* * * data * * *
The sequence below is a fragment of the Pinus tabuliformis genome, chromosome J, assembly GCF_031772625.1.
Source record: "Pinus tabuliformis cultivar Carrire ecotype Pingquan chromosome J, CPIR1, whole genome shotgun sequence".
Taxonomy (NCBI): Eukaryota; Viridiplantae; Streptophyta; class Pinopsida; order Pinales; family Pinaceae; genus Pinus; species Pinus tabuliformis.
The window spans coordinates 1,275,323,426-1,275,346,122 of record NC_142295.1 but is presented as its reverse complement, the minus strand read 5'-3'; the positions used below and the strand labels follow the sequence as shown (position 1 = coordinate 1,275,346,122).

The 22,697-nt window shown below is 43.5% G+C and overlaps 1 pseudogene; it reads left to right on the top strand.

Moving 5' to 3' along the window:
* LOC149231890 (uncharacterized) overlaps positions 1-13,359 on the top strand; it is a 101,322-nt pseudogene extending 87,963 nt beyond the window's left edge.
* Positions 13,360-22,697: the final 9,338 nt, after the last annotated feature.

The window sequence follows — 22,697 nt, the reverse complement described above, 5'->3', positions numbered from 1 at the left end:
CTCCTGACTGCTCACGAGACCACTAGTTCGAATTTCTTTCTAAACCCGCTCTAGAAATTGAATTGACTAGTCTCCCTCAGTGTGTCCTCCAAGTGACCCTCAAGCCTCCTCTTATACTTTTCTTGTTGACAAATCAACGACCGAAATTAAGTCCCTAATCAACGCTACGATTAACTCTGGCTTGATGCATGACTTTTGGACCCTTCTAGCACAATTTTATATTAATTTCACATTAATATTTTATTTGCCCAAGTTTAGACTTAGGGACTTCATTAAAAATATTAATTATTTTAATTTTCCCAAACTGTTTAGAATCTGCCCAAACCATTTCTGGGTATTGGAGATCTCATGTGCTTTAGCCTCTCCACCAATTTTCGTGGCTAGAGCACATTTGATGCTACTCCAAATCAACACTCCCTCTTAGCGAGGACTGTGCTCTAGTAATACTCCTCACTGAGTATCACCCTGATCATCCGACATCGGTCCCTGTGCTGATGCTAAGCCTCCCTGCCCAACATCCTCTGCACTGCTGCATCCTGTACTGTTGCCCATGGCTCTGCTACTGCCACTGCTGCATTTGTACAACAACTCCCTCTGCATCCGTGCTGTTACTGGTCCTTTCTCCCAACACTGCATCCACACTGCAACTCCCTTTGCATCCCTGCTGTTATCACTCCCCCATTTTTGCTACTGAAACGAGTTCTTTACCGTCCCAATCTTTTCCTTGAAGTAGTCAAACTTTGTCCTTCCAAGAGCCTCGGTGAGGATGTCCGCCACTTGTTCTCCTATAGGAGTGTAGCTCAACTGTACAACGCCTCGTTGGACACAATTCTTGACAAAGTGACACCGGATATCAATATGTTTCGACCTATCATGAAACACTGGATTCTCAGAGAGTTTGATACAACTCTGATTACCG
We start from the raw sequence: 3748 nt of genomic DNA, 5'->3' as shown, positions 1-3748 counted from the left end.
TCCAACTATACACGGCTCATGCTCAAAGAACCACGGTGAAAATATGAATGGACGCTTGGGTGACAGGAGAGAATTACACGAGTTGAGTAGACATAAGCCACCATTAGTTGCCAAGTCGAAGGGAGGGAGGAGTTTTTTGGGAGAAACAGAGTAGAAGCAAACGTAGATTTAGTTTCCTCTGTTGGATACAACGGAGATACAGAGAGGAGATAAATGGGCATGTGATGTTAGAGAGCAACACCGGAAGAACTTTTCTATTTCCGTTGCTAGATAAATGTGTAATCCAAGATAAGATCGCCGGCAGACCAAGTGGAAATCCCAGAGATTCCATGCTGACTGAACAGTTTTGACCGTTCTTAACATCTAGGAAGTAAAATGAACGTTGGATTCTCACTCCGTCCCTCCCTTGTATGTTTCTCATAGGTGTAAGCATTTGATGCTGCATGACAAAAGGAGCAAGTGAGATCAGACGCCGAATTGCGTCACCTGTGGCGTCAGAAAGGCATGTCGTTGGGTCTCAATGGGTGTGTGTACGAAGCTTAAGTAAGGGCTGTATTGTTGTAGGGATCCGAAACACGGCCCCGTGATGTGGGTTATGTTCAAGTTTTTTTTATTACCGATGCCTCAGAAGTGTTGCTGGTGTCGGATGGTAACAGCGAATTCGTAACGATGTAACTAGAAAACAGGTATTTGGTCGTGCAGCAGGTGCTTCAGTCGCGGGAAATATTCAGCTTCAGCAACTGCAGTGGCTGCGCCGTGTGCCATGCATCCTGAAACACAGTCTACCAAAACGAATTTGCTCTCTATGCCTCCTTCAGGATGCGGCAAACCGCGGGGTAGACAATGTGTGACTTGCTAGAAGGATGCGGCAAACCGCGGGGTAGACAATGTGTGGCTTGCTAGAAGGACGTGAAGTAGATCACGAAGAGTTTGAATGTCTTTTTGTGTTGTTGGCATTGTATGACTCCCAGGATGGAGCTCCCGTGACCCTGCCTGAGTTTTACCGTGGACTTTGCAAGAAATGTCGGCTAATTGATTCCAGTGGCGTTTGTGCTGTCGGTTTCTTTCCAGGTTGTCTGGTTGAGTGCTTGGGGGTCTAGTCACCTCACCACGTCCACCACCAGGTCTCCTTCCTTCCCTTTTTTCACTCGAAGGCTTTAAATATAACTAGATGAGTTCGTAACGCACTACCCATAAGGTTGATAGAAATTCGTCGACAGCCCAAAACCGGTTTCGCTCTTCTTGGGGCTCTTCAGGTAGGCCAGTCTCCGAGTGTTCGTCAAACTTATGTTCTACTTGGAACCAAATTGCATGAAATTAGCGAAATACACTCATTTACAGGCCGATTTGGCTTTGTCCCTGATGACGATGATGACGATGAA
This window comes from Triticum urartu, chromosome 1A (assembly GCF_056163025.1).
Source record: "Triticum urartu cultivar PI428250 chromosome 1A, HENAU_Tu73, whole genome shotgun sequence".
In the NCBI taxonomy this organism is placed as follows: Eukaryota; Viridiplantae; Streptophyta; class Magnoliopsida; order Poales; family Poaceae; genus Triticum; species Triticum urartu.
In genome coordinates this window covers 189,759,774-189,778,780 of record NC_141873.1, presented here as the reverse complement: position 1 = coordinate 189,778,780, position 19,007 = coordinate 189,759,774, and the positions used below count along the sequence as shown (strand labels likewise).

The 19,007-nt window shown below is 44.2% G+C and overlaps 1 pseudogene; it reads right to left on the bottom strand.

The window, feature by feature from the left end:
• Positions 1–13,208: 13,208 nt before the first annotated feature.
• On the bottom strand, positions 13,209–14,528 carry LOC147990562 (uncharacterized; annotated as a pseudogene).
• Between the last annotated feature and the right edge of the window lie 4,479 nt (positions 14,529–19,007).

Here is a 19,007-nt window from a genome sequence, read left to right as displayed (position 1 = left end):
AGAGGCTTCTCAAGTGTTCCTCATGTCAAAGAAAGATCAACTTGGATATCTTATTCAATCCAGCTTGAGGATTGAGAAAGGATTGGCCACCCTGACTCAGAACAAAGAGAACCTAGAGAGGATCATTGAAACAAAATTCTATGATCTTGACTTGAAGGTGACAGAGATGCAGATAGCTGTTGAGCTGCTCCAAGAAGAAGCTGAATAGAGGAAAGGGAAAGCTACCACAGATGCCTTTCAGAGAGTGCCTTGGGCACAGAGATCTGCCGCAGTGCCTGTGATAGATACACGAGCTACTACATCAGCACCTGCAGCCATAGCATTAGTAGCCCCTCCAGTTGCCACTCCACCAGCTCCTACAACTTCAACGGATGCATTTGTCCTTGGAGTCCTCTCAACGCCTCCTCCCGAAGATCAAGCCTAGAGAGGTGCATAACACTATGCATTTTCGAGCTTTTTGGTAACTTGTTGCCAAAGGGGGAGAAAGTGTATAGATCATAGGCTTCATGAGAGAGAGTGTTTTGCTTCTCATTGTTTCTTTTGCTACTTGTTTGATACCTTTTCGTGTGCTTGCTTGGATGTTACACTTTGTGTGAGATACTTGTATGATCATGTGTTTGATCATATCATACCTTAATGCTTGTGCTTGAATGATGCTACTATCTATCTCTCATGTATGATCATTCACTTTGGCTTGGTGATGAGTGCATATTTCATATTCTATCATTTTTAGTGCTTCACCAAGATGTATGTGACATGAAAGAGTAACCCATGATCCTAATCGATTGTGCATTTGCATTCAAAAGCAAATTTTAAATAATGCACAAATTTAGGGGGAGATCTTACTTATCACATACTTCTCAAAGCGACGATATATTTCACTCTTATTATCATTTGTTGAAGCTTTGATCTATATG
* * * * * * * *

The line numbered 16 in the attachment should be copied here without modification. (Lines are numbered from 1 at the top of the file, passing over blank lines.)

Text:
In genome coordinates this window covers 189,759,774-189,778,780 of record NC_141873.1, presented here as the reverse complement: position 1 = coordinate 189,778,780, position 19,007 = coordinate 189,759,774, and the positions used below count along the sequence as shown (strand labels likewise).